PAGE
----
ANC Confident Cummings Will be on Liberia 2017 Ballot Despite Code of Conduct Ruling


Monrovia – The Alternative national Congress (ANC) of Alexander Cummings has rejected the inclusion of its political leader among those listed to be sidelined from the 2017 presidential elections ballot in the wake of a recent Supreme Court ruling.

Report by Henry Karmo – [email protected]

Mr. Lafayette Gould, chairman of the party, defended his party leader, at a news conference Tuesday on the ground of the Party headquarters in Sinkor.

Mr. Gould stated that Mr. Cummings is in no way a victim of the Supreme Court ruling and declared that the former Coca Cola executive’s name and photo will be on the ballot papers in October.

Mr. Gould described as false, rumors intended to distract and demoralize partisans of the ANC.

“Amid several false reports and rumors about Alexander Cummings eligibility to run for office, we would like to formally clarify that Mr. Cummings candidacy for President is in no way affected by the Code of Conduct regulations, and that he is in full accordance with the law and all NEC regulations.

We and his supporters across the country are fully confident that his candidacy for President will be success-ful and Mr. Alexander B. Cummings will be elected President this coming October.”

Mr. Gould explained that following the Supreme Court ruling in the case Selena Mappy-Polson Versus the Government of Liberia on Friday march 3rd 2017 there have been several false reports and rumors about the ANC political leader’s eligibility to run for president, something he said is far from the truth.

“We and his supporters across the country are fully confident that Mr. Alexander Cummings will be elect-ed President come October and inaugurated 2018.

Dissemination of the likely falsehood is an attempt to distract and demoralize our supporters in response to the fact Mr. Cummings is feared by his competitors eyeing the presidency”, Mr. Gould averred.

Mr. Gould described the rumors as old tricks masterminded by Mr. Cummings’ political opponents fearful of the gains he has been making in rural Liberia and Montserrado County in the past few months.

“They have resulted to these old tricks to sway the public and stop the rapid movement that would change this country thankfully the Liberian people are resolved in wanting a change and will not allow themselves to be easily misled,” he said.

According to him the ANC’s political leaders has called on supporters to remain calm and make their de-cision in October so that they can all have a Liberia the they deserve. “No doubt Mr. Cummings will be on the ballot and he will be representing the ANC and we will win the elections,” he added.

Mr. Gould said, Mr. Cummings’ appointment as a non-statutory member of the Board of Directors of Bookers Washington Institute (BWI) was more of a humanitarian job in his bid to give back to his country.

In 2009, the Executive Branch of Government submitted the Code of Conduct bill to the National Legislature for passage into law, the Code received huge public commendations especially some provisions regarding the conduct of public officials whom many see as acting above the very law they make.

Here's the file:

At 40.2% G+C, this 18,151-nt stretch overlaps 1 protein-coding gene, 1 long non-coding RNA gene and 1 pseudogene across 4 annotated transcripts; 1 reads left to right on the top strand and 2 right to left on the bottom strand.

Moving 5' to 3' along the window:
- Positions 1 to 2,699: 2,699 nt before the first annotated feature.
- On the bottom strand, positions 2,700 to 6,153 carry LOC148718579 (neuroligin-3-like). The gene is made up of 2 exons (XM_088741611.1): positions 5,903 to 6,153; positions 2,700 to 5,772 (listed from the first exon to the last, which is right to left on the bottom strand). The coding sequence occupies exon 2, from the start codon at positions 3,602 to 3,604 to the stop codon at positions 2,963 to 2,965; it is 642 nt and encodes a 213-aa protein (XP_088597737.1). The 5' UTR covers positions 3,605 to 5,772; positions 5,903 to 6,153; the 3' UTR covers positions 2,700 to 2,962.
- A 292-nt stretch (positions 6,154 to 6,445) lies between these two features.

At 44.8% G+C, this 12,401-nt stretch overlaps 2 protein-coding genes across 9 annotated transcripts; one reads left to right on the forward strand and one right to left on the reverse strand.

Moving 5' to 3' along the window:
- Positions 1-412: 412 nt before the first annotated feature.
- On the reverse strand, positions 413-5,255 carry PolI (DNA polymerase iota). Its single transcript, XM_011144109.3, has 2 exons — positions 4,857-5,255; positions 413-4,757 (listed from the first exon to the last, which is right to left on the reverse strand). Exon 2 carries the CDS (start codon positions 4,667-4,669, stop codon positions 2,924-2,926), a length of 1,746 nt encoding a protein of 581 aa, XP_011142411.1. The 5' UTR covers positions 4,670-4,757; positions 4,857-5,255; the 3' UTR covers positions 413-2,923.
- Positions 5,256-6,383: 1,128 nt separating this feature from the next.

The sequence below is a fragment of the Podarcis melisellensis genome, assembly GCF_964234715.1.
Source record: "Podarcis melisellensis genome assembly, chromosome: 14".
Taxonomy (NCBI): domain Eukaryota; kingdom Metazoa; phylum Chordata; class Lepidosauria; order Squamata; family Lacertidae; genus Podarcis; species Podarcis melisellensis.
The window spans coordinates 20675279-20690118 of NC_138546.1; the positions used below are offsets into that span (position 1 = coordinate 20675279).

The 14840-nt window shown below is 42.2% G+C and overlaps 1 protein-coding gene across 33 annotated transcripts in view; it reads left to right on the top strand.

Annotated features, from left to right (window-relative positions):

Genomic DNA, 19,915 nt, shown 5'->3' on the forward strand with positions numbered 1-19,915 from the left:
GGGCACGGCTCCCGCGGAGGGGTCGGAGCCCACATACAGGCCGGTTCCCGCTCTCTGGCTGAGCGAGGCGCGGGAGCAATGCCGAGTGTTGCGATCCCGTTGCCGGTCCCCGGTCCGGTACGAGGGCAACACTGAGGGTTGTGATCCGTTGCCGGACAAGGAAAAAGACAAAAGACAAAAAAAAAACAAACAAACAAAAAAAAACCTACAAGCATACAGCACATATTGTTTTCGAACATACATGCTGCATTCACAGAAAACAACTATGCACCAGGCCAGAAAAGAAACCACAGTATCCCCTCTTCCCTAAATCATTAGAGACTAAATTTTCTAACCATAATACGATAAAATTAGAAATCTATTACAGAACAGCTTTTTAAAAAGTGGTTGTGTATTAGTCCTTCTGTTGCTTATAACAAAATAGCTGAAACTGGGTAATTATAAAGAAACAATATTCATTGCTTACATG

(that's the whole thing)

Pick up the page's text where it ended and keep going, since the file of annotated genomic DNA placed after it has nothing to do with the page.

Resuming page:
The code applies to all officials covered under article 56 of the constitution including Ambassadors, Ministers, Consuls, Chief Justice, Associate Justice of the Supreme Court, Judges of the subordinate courts, Superintendents, other county officials of other political subdivisions; members of the military from the rank of lieutenant of its equivalent and above; and marshals, deputy marshals and sheriffs.

Section 5.2 (a) of the Code of Conduct dictates that any Minister, Deputy Minister, Director-General, Managing Director and Superintendent appointed by the President …. and a Managing Director appointed by a Board of Directors, who desires to contest for public elective office shall resign said post at least two years prior to the date of such public elections.

In the case of other appointed officials who hold tenured positions and desire to contest for public elective offices, the Code of Conduct dictates in Section 5.2 (b) that such officials “shall resign said post three (3) years prior to the date of such public elections.”

Viewed by many as a political newcomer, Mr. Cummings has been making inroads despite his late entry into the presidential race.

He has criticized long-standing corruption in Liberia and said 170 years of independence is too long a time for Liberians to continue making the wrong choices at the polls by electing people who continue to fail them with lofty promises and poor and ineffective deliverables.

He has vowed to reform the nation’s healthcare system and the economy if elected and says the election of an administration that truly cares about the Liberian people is the remedy a s he outlined the failure of government to improve its citizens lives.

“Our government will prioritize resource and revenue and mobi-lization. Our government will work for the people and with the people, in rebuilding a new Liberia,” he told supporters at a recent rally.

The Code of Conduct ruling has been greeted with mixed views since the Supreme Court came down with its decision with several current officials of government with eyes on politics likely to be affected.

They include: Gender, Children and Social Protection Minister, Julia Duncan-Cassell who recently ac-cepted a petition to contest as representative of District #1 in Grand Bassa County; Harrison Karnwea currently serving as Managing Director of Forestry Development Agency but being eyed to be a running mate to Cllr. Charles Brumskine; Former Liberian Ambassador to the U.S., Jeremiah Sulunteh ru-mored to be a vice to Cummings and a host of others.